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Lion Air 737-Max missing, presumed down in the sea near CGK (Jakarta)

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  • A REAL handful of thrust levers! Click image for larger version

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    • Is that what they use to help B-52 pilots transition to civil aircraft?
      Be alert! America needs more lerts.

      Eric Law

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      • Saber rattling?

        https://www.reuters.com/article/us-i...-idUSKBN1O21UD

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        • Originally posted by Evan View Post
          Yes.

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          • Lion Air has ended their search for the CVR. The Indonesian NTSC will now "likely" conduct their own search "as soon as feasible".

            I get the impression they don't want it found. Boeing should do everything to recover it, including funding their own search if necessary. If we can recover the CVR for AF-447 and the Air Asia 'debarcle', we can recover this one as well.

            https://www.flightglobal.com/news/ar...-recor-454757/

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            • Originally posted by Evan View Post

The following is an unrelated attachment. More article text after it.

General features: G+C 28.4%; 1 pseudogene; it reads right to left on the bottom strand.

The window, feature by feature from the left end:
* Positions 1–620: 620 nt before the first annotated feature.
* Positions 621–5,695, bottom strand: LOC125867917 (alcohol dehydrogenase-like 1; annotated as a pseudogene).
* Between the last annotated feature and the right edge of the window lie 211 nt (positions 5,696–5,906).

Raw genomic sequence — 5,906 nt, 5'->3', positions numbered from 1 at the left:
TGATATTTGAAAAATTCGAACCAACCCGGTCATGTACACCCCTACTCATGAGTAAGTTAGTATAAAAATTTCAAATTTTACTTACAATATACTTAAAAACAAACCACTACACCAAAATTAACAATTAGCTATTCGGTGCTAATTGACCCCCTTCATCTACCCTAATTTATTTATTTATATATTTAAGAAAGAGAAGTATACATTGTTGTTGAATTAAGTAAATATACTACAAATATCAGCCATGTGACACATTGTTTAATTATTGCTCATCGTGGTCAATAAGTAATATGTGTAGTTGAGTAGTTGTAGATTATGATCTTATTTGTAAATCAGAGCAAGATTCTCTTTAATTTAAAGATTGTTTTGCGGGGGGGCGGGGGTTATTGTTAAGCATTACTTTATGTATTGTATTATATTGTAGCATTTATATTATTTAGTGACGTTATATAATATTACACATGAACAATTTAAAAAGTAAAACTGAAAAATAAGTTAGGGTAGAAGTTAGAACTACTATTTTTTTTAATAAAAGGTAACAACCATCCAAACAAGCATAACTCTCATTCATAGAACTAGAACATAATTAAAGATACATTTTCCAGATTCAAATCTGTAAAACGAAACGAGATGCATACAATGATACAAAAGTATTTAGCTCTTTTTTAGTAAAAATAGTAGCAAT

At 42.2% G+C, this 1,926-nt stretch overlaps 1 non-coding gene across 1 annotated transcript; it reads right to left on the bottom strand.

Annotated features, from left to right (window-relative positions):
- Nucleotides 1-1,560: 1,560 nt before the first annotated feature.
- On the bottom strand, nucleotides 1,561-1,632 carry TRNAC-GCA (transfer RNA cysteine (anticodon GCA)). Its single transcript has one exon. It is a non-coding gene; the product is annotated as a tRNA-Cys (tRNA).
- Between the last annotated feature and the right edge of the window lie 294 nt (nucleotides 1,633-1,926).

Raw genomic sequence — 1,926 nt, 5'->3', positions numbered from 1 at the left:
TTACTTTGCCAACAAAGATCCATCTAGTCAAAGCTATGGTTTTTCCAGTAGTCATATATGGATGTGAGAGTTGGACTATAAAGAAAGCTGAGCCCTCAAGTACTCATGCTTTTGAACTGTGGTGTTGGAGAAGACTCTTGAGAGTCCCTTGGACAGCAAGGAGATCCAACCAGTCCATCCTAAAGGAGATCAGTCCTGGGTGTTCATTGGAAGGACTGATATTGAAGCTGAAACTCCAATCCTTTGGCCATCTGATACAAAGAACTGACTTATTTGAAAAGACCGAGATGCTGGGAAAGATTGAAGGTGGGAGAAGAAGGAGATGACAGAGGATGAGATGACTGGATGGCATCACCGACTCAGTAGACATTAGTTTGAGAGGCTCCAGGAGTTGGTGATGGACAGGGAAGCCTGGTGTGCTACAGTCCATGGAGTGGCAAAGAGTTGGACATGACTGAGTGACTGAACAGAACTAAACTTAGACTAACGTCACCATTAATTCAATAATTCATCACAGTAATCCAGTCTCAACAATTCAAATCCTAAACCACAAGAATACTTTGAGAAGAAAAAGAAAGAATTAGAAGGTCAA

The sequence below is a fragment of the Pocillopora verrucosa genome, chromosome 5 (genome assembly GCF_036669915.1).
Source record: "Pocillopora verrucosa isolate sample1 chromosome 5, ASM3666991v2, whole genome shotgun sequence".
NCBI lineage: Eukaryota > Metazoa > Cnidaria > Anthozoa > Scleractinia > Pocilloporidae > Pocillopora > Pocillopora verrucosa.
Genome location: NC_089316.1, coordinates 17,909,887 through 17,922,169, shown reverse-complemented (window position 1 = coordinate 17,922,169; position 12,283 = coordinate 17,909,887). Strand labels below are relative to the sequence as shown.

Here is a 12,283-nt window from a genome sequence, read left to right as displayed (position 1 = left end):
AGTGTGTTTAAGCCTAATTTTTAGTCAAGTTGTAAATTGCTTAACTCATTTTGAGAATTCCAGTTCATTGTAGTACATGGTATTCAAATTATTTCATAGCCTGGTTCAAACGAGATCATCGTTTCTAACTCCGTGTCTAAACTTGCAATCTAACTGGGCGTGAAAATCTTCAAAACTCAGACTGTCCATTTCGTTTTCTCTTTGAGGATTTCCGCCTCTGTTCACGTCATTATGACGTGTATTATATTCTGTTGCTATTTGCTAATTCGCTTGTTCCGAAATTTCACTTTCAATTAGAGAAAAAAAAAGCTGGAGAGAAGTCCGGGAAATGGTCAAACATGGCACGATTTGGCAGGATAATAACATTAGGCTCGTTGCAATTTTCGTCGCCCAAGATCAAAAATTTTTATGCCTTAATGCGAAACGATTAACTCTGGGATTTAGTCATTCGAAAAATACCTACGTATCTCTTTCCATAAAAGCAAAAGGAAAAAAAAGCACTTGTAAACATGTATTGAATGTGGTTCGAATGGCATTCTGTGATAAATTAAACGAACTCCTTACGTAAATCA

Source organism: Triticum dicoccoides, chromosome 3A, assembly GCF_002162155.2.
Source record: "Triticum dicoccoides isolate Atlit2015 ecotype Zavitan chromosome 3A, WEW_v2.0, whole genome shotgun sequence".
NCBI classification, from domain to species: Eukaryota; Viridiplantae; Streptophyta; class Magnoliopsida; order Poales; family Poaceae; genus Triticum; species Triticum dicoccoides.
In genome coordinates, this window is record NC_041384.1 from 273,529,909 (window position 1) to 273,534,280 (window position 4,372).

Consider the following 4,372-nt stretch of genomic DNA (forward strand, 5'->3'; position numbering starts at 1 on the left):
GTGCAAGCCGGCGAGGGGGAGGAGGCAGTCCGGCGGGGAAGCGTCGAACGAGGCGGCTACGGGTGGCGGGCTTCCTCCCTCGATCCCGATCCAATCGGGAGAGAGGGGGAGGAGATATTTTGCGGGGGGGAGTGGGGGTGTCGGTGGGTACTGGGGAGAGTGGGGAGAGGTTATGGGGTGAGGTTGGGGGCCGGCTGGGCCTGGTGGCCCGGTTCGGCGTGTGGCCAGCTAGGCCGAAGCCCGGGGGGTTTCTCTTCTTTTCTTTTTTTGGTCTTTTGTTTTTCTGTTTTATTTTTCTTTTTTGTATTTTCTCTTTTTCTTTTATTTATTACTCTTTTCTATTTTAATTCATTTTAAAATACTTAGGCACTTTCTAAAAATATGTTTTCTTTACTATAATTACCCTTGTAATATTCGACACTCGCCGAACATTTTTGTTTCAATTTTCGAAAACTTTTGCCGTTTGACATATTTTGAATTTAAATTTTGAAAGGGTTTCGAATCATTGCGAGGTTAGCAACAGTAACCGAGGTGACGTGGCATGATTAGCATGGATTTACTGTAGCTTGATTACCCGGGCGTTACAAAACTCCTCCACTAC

Lion Air has ended their search for the CVR. The Indonesian NTSC will now "likely" conduct their own search "as soon as feasible".

              I get the impression they don't want it found. Boeing should do everything to recover it, including funding their own search if necessary. If we can recover the CVR for AF-447 and the Air Asia 'debarcle', we can recover this one as well.

              https://www.flightglobal.com/news/ar...-recor-454757/
              I'm sure "we" can do all sorts of things, Evan.

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              • Reportedly the CVR has been found.
                https://www.msn.com/en-us/news/world...cid=spartanntp

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                • https://www.nytimes.com/2019/02/03/w...sh-pilots.html

                  evan will not like this. but i do. surprise.

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                  • Originally posted by TeeVee View Post
                    https://www.nytimes.com/2019/02/03/w...sh-pilots.html

                    evan will not like this. but i do. surprise.
                    Nothing we didn't already know.

                    Boeing is entirely correct in that the procedure for runaway trim was adequate to handle this. That isn't my issue.

                    My issue is that Boeing crutched the 737Max through certification using a system that overrides pilot commands with NO COMPARATOR REDUNDANCY. One bad sensor, one BIG problem.

                    Apparently the system is entirely software, so giving it comparator redundancy should be as easy as altering code. Maybe this is what will be in the update. If not, they're crazy.